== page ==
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Grief is a Black Cloud

Updated: Apr 29

Non-human friends fill our lives with joy. We start out with eyes wide open and fully aware that pets don’t live as long as people. When they are small, cute, and frisky imagining them taking a last breath is almost impossible. We just refuse to go there.


A girlfriend, Cookie just lost her best friend of twenty-four years a mini-parrot named Kiwi. This little yellow-green bird was smart, funny and in a class by himself. She taught him to count, say his prayers and dunk his Cheerio like a donut in a tiny cup of water. He knew his right foot from his left and never got confused when ask to present one or the other. I always wondered how a bird could do that when I sometimes have trouble keep right and left separate. Hearing the shower running he would occasionally hop in with Cookie and was known to sleep on the pillow next to her if he set his mind to it. Married to a Korean, she laughingly called Kiwi her “avian” husband (as opposed to her Asian one). He traveled with her and their bond was unshakable. If she petted a wooden bird, he got truly jealous and upset. He lived well and remained healthy throughout his life but eventually, his little body just gave out and he died in his sleep.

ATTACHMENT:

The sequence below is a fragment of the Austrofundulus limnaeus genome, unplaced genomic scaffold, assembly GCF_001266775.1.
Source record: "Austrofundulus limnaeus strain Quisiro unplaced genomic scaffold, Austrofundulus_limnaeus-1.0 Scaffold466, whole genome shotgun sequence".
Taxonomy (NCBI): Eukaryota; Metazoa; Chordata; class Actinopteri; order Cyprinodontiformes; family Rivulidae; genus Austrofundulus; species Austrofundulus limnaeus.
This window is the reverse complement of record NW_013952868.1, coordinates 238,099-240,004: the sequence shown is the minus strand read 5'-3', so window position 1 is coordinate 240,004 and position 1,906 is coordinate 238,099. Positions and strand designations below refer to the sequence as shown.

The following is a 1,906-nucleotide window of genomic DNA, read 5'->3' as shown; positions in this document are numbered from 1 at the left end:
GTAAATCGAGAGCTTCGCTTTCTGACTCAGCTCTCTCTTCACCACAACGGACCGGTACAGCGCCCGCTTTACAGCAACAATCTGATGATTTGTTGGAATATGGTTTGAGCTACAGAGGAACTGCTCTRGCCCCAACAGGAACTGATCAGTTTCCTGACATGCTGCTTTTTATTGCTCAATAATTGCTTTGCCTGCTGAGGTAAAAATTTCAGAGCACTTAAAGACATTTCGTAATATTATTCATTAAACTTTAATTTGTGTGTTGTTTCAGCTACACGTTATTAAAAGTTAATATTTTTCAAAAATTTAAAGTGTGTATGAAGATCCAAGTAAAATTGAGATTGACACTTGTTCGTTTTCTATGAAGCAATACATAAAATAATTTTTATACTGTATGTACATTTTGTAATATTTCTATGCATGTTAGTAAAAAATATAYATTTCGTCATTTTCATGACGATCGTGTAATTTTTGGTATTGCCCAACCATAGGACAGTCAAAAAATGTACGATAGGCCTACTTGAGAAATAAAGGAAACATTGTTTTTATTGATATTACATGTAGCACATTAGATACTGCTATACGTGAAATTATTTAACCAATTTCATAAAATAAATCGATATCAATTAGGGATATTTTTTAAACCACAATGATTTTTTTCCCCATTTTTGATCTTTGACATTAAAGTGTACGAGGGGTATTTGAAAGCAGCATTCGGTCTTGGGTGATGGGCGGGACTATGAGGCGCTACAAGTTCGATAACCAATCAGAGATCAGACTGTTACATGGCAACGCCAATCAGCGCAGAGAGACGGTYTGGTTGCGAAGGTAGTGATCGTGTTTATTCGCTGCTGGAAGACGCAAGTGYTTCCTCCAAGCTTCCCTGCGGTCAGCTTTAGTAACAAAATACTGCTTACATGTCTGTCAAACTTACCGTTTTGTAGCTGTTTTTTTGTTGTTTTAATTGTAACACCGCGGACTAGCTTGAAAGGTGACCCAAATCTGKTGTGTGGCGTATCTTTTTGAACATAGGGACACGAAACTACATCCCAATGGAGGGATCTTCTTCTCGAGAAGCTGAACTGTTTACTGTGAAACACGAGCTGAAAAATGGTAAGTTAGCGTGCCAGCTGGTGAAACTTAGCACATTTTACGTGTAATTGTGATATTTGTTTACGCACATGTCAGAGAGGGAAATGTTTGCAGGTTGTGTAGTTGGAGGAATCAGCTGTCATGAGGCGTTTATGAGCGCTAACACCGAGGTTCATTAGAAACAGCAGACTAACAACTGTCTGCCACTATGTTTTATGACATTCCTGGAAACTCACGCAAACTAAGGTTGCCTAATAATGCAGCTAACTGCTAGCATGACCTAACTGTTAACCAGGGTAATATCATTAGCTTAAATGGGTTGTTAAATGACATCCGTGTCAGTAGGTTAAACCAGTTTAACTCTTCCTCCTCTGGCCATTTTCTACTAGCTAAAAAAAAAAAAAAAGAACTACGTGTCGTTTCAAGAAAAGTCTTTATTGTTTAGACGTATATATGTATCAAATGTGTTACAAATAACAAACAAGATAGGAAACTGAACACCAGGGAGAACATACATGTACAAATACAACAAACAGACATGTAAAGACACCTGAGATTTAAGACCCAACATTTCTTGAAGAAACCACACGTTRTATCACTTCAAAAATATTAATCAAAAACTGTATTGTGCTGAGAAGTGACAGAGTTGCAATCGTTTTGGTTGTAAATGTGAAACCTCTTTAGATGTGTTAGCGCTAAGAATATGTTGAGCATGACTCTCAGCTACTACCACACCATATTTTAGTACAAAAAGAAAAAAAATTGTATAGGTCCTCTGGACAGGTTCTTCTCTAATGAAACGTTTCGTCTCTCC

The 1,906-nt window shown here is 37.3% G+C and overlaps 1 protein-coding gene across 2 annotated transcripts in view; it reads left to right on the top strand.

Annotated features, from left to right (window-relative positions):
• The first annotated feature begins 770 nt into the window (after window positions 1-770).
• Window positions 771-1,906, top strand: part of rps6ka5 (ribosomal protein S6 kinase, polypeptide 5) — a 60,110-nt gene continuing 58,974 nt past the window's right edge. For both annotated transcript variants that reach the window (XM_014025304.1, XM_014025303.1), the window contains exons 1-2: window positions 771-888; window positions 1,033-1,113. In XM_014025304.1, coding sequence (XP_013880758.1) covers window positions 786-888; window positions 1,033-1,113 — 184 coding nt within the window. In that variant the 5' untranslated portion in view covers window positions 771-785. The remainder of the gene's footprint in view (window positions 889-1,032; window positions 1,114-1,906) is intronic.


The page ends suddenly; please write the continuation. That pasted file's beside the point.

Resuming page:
Grief hangs overhead like a relentless cloud and tinges the splendor of everything we normally enjoy. Slowly and almost without being aware, we start once again to see light and beauty. I will do a portrait of Kiwi for her or perhaps include him in an imaginative, tropical scene looking self-satisfied to return to the land of his ancestors. I’ll give her a copy of a journal so she can write memories of her best friend for almost a quarter century.





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